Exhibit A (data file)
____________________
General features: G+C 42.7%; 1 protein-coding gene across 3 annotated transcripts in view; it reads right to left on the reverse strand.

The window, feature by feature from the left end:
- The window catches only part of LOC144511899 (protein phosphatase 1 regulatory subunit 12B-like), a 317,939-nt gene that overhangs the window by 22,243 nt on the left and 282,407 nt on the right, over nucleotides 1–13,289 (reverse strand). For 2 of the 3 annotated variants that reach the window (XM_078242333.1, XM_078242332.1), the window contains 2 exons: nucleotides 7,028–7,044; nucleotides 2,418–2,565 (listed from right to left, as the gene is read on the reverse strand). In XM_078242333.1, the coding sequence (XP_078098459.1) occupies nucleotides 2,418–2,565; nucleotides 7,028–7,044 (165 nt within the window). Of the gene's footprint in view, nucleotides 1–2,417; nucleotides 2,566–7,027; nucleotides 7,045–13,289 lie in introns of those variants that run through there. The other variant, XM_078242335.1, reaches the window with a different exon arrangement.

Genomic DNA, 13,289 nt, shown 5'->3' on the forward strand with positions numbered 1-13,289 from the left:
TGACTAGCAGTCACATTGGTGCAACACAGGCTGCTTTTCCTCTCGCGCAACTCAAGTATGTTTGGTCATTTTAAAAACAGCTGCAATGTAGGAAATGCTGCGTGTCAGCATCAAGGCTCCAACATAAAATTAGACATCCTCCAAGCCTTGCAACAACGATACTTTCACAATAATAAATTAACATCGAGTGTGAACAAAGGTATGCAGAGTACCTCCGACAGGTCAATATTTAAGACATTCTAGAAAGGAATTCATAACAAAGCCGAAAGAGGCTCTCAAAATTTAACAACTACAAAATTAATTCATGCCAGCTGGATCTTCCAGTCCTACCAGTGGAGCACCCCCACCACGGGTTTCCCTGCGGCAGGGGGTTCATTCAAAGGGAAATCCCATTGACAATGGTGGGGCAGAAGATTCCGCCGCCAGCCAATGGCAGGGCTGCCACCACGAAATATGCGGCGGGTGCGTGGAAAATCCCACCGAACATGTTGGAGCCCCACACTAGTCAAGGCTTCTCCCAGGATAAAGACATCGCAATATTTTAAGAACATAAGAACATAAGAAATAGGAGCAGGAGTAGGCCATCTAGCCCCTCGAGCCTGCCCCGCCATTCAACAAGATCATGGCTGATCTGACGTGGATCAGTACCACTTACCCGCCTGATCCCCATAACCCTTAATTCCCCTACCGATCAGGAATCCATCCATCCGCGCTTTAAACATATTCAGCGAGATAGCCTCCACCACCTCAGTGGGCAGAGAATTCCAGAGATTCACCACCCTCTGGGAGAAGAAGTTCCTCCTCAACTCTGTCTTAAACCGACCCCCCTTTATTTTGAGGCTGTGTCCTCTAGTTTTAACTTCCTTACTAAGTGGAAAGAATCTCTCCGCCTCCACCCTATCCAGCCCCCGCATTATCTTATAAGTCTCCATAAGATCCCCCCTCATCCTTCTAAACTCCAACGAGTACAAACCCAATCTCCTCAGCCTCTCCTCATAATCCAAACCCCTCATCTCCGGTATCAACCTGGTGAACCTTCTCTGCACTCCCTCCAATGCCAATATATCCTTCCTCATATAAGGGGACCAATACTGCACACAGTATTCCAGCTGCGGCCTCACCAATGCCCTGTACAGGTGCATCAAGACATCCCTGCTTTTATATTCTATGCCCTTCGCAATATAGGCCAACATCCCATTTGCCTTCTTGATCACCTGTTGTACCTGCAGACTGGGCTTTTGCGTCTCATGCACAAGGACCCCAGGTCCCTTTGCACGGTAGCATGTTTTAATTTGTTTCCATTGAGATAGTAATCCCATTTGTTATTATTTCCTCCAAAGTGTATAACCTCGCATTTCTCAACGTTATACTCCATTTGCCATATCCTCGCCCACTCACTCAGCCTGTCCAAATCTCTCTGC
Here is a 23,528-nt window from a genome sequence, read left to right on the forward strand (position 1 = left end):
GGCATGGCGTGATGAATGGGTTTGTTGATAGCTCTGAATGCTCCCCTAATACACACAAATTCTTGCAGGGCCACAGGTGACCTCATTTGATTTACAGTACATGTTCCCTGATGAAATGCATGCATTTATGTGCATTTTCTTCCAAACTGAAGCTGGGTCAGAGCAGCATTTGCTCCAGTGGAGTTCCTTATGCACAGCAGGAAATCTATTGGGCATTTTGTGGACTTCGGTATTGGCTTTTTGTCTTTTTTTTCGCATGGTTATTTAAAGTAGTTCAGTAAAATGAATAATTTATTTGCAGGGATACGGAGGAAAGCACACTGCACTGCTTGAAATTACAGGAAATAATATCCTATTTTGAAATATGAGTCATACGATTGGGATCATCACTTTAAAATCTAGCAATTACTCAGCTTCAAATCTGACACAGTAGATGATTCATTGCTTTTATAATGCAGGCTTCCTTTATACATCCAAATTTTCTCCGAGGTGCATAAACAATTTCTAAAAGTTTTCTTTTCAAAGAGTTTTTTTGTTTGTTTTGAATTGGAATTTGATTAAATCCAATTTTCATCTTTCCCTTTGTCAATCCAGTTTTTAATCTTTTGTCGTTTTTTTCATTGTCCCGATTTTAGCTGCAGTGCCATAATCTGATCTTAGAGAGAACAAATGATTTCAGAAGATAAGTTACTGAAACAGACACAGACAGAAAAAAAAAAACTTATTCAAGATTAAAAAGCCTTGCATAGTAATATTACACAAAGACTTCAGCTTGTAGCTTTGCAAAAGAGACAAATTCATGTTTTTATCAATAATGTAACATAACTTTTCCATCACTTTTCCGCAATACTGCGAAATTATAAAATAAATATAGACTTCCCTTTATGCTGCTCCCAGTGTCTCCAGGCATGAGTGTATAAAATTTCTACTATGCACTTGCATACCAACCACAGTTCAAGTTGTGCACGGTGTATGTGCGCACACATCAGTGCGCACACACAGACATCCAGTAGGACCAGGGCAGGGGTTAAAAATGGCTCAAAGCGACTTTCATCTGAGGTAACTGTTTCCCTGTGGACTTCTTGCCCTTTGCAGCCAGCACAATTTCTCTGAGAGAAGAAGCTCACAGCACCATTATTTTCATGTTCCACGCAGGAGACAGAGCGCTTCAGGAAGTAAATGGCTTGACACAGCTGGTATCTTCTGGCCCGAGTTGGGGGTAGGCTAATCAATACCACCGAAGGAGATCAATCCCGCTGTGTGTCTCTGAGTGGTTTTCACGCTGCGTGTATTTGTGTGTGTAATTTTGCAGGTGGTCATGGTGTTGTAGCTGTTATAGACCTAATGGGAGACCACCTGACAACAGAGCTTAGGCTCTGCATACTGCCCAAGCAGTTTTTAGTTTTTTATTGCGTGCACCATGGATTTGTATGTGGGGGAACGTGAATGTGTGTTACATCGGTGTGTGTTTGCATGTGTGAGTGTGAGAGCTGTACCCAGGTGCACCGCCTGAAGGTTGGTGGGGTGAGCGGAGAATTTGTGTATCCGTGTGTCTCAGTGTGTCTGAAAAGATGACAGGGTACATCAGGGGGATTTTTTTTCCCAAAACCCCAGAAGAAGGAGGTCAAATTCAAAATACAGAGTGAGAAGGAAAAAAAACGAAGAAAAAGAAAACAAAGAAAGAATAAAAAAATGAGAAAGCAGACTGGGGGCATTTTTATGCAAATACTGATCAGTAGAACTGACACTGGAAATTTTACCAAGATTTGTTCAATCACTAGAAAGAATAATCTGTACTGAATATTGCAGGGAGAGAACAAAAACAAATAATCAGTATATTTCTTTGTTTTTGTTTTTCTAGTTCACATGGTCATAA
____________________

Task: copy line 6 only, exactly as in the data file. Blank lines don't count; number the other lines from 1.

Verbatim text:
Here is a 23,528-nt window from a genome sequence, read left to right on the forward strand (position 1 = left end):